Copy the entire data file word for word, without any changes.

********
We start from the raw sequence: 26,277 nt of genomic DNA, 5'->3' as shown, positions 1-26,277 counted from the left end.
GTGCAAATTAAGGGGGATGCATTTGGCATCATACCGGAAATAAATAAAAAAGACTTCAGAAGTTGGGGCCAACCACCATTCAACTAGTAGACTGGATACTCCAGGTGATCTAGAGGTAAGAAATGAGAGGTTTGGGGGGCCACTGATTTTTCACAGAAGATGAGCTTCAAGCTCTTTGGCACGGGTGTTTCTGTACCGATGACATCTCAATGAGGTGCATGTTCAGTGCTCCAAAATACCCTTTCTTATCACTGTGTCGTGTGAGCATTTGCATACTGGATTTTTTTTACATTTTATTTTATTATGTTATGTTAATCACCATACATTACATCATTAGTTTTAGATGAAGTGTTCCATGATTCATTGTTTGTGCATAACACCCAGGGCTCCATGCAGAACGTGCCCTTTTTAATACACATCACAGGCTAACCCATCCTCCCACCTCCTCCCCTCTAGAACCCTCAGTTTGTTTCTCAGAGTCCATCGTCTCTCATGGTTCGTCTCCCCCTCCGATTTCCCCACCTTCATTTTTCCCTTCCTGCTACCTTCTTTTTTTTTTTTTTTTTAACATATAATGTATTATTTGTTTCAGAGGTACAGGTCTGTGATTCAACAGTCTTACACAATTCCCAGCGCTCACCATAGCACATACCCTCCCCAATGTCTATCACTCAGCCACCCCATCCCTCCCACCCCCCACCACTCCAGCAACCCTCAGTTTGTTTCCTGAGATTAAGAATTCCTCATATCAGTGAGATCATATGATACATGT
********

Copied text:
We start from the raw sequence: 26,277 nt of genomic DNA, 5'->3' as shown, positions 1-26,277 counted from the left end.
GTGCAAATTAAGGGGGATGCATTTGGCATCATACCGGAAATAAATAAAAAAGACTTCAGAAGTTGGGGCCAACCACCATTCAACTAGTAGACTGGATACTCCAGGTGATCTAGAGGTAAGAAATGAGAGGTTTGGGGGGCCACTGATTTTTCACAGAAGATGAGCTTCAAGCTCTTTGGCACGGGTGTTTCTGTACCGATGACATCTCAATGAGGTGCATGTTCAGTGCTCCAAAATACCCTTTCTTATCACTGTGTCGTGTGAGCATTTGCATACTGGATTTTTTTTACATTTTATTTTATTATGTTATGTTAATCACCATACATTACATCATTAGTTTTAGATGAAGTGTTCCATGATTCATTGTTTGTGCATAACACCCAGGGCTCCATGCAGAACGTGCCCTTTTTAATACACATCACAGGCTAACCCATCCTCCCACCTCCTCCCCTCTAGAACCCTCAGTTTGTTTCTCAGAGTCCATCGTCTCTCATGGTTCGTCTCCCCCTCCGATTTCCCCACCTTCATTTTTCCCTTCCTGCTACCTTCTTTTTTTTTTTTTTTTTAACATATAATGTATTATTTGTTTCAGAGGTACAGGTCTGTGATTCAACAGTCTTACACAATTCCCAGCGCTCACCATAGCACATACCCTCCCCAATGTCTATCACTCAGCCACCCCATCCCTCCCACCCCCCACCACTCCAGCAACCCTCAGTTTGTTTCCTGAGATTAAGAATTCCTCATATCAGTGAGATCATATGATACATGT